• Thu
  • Sep 18, 2014
  • Updated: 6:28pm

Paul Chan Mo-po

Paul Chan Mo-po is Hong Kong's Secretary for Development. An accountant and the former President of the Hong Kong Institute of Certified Public Accountants (HKICPA), he was appointed by Chief Executive Leung Chun-ying after the resignation of Mak Chai-kwong following a housing allowance scandal. In July 2013, Chan was accused of a conflict of interest when it was revealed that he or his family had an interest in a plot of land in the New Territories that the government had plans to develop.

PropertyHong Kong & China
BRICKS & MORTAR

Country park carve-up the worst of all land options

Short-sighted view overlooks the fact there are plenty of other sites for housing development

PUBLISHED : Tuesday, 17 September, 2013, 12:00am
UPDATED : Wednesday, 25 September, 2013, 1:58pm

Earmarking sites in country parks for housing - an idea raised by Development Secretary Paul Chan Mo-po in his blog early this month - may have some attractions. But it also has big drawbacks.

Many people support the idea as they believe locking up so much land for country parks is the main reason Hong Kong has such a high development density, while Singapore can enjoy a spacious living environment.

The development density in Singapore is lower but there are still numerous green areas in the country. People can also live in spacious private housing at a reasonable price.

People believe the better living environment is attributable to the fact that 50 per cent of the land in Singapore has been developed, against 23 per cent in Hong Kong. Forty per cent of Hong Kong's land is covered by country parks.

It is tempting for some Hong Kong people that we could improve our living environment and have bigger flats if we developed sites in country parks. Property prices may also drop if we have more housing supply, some say.

But our living environment would not improve even if we sacrifice our country parks. Property prices would not fall because of it. Most of the parks are in hilly areas, which are not accessible by mass transport.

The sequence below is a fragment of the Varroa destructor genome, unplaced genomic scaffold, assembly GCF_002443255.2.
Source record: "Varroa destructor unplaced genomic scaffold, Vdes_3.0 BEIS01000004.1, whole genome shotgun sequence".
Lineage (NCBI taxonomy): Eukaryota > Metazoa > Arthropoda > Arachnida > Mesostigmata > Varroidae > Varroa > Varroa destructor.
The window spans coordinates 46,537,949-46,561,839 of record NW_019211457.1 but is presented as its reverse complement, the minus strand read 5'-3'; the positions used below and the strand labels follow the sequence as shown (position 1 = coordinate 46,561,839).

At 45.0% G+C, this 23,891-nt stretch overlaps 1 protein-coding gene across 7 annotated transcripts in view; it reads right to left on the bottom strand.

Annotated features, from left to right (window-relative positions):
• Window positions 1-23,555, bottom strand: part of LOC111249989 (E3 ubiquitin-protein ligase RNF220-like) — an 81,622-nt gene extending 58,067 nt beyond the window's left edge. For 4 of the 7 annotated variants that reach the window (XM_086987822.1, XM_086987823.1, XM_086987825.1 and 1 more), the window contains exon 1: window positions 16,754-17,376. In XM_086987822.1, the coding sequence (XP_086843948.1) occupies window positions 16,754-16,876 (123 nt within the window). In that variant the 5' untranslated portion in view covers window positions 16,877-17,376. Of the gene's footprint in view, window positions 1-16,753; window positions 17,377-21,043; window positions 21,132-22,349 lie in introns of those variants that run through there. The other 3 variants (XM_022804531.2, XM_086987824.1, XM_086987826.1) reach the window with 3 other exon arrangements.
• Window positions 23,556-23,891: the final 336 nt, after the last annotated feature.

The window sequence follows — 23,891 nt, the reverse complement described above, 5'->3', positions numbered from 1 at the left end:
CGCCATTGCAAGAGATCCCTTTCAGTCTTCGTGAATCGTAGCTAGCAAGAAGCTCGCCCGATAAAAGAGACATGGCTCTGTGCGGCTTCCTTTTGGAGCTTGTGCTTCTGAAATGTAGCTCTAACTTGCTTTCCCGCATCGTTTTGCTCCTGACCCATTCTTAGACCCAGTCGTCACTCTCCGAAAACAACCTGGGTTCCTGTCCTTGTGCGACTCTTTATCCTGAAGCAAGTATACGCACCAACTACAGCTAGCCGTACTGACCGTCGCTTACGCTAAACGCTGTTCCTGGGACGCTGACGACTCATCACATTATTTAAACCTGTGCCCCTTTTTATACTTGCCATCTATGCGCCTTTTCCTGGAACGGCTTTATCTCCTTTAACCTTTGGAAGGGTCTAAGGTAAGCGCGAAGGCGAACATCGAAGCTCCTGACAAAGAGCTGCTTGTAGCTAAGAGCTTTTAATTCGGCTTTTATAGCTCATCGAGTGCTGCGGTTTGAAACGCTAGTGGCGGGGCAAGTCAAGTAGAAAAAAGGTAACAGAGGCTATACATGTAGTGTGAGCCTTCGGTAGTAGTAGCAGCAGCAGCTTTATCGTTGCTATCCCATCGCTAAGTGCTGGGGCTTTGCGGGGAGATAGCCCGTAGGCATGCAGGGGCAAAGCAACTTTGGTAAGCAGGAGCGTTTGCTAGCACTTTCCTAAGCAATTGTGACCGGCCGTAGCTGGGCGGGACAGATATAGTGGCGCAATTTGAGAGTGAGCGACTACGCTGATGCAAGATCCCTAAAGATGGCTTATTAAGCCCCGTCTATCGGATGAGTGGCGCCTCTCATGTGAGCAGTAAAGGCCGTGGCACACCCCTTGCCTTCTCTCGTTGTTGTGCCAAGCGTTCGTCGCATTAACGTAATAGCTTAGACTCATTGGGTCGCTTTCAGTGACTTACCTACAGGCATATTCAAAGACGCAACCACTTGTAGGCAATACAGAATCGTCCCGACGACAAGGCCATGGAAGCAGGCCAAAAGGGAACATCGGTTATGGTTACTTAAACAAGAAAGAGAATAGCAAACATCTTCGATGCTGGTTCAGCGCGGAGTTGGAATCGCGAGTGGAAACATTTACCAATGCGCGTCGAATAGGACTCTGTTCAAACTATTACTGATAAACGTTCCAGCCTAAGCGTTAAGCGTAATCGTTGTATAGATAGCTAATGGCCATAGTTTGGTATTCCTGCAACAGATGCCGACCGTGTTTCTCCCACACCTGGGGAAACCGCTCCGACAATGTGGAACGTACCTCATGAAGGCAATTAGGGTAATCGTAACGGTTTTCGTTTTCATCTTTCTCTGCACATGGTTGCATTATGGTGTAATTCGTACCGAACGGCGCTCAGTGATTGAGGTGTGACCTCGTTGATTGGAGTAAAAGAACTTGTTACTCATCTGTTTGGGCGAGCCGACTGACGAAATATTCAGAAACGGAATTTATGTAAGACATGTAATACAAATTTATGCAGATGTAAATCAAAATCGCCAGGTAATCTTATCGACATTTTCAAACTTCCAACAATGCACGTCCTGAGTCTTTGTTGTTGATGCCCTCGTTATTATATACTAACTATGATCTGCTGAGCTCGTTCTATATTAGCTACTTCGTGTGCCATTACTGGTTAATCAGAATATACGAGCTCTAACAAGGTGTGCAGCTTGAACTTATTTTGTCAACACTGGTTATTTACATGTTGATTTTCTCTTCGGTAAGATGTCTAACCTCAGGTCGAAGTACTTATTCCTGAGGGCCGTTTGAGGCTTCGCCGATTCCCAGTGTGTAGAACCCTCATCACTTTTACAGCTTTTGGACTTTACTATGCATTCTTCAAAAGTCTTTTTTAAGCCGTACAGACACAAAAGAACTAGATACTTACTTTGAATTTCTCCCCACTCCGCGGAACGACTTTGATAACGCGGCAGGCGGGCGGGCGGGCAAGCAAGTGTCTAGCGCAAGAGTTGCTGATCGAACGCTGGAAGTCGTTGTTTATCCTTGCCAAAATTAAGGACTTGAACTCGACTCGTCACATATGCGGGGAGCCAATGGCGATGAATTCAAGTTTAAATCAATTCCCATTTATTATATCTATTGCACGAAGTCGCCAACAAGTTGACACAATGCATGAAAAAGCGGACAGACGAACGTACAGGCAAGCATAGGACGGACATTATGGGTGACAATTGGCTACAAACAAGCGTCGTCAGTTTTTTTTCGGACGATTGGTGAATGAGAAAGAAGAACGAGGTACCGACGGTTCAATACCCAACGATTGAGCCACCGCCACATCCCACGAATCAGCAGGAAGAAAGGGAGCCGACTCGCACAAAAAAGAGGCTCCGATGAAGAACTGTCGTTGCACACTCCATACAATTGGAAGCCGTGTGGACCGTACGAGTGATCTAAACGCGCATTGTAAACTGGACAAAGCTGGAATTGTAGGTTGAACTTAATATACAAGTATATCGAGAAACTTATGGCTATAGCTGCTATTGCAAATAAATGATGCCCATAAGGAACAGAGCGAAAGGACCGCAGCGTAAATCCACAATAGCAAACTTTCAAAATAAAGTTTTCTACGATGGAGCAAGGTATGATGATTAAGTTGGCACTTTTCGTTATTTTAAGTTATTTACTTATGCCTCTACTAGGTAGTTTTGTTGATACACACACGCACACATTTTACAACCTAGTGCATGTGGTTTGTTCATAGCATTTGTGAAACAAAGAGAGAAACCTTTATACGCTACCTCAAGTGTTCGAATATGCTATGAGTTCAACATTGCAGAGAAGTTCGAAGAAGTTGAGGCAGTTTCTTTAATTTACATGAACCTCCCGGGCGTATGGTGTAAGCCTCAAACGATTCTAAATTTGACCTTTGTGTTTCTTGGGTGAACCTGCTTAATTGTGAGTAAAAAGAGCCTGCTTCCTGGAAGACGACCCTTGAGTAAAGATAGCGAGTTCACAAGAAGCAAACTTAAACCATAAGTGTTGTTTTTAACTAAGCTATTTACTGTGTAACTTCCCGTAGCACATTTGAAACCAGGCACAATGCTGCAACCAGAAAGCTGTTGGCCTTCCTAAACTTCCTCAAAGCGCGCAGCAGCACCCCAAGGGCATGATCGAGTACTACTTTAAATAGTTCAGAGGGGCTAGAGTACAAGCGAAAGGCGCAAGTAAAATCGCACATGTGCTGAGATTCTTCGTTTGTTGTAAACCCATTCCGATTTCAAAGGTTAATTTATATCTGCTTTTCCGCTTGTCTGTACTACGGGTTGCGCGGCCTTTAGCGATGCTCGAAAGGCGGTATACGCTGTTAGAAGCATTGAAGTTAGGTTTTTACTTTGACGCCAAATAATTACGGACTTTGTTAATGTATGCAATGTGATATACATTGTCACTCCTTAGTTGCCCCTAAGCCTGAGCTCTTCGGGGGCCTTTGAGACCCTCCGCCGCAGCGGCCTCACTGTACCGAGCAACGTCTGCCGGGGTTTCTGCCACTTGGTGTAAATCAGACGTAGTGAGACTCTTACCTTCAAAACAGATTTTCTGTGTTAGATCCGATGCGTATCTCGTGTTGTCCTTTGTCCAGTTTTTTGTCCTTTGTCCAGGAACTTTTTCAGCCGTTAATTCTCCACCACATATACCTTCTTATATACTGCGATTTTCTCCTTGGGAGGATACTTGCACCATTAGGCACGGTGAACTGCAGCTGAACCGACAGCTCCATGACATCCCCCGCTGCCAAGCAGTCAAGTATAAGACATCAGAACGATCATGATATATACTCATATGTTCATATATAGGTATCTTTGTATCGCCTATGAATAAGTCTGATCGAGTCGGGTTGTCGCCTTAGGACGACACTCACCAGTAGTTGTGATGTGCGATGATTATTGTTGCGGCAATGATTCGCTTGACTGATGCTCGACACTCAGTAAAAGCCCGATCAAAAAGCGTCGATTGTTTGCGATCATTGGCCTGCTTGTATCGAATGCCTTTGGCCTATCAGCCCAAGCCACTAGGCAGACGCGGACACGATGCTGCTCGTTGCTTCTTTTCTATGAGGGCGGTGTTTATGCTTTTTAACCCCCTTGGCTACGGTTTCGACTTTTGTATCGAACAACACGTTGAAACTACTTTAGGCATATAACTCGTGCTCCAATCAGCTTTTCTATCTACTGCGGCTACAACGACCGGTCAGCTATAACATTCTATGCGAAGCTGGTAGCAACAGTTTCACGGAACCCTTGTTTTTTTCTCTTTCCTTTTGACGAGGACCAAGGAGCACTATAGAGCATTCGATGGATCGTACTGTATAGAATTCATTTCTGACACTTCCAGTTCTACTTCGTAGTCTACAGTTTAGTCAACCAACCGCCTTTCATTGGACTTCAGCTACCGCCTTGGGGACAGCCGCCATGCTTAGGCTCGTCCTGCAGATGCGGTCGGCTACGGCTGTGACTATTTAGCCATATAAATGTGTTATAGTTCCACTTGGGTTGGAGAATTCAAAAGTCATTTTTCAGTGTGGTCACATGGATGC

Who would be willing to live there? Rich people, of course. They own cars and would pay higher prices for living in such a verdant environment.

There is no doubt that the government will sell part of these parks for private housing. And developers could build another Hong Kong Parkview-style luxury project near Wong Nai Chung Reservoir Park. Even if the government and developers promise to plant more trees, do you still have confidence in them given their previous poor management in planting?

If the government builds public housing only and invests heavily in transport, is it worth it to lose these parks?

A former head of a green group says country parks also serve as water catchment areas. And air pollution would worsen if we lose some of them.

Fortunately, we have plenty of areas available for development. Lok Ma Chau Loop, south of the Shenzhen Futian commercial area, is one such area, with about 100 hectares. The Planning Department has already studied its development potential.

Anderson Road, Shek O, and the Lamma quarries are also available for residential development.

We have many choices to increase land supply - sacrificing our country parks should not be one of them.

yvonne.liu@scmp.com

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whoaman
And what about reclaiming land?
John Adams
The Country Parks must be THE very last sacrifice
First build on :
- golf courses ( = ALL golf courses)
- unused farmland
- farmland covered by piles of containers
- land used extravagantly by the KCR/ MTR ( as per a recent SCMP commentator)
- container ports (move them all to Shenzhen as per Jake van der Kamp)
- illegal occupancy by fat cats of entrance driveway areas around their Shek O homes
(has the SCMP forgotten this story ?)
.
Then - and ONLY then - consider building in some peripheral areas of Country Parks
.
Get it CY ?
Please remember your election pledges !
 
 
 
 
 

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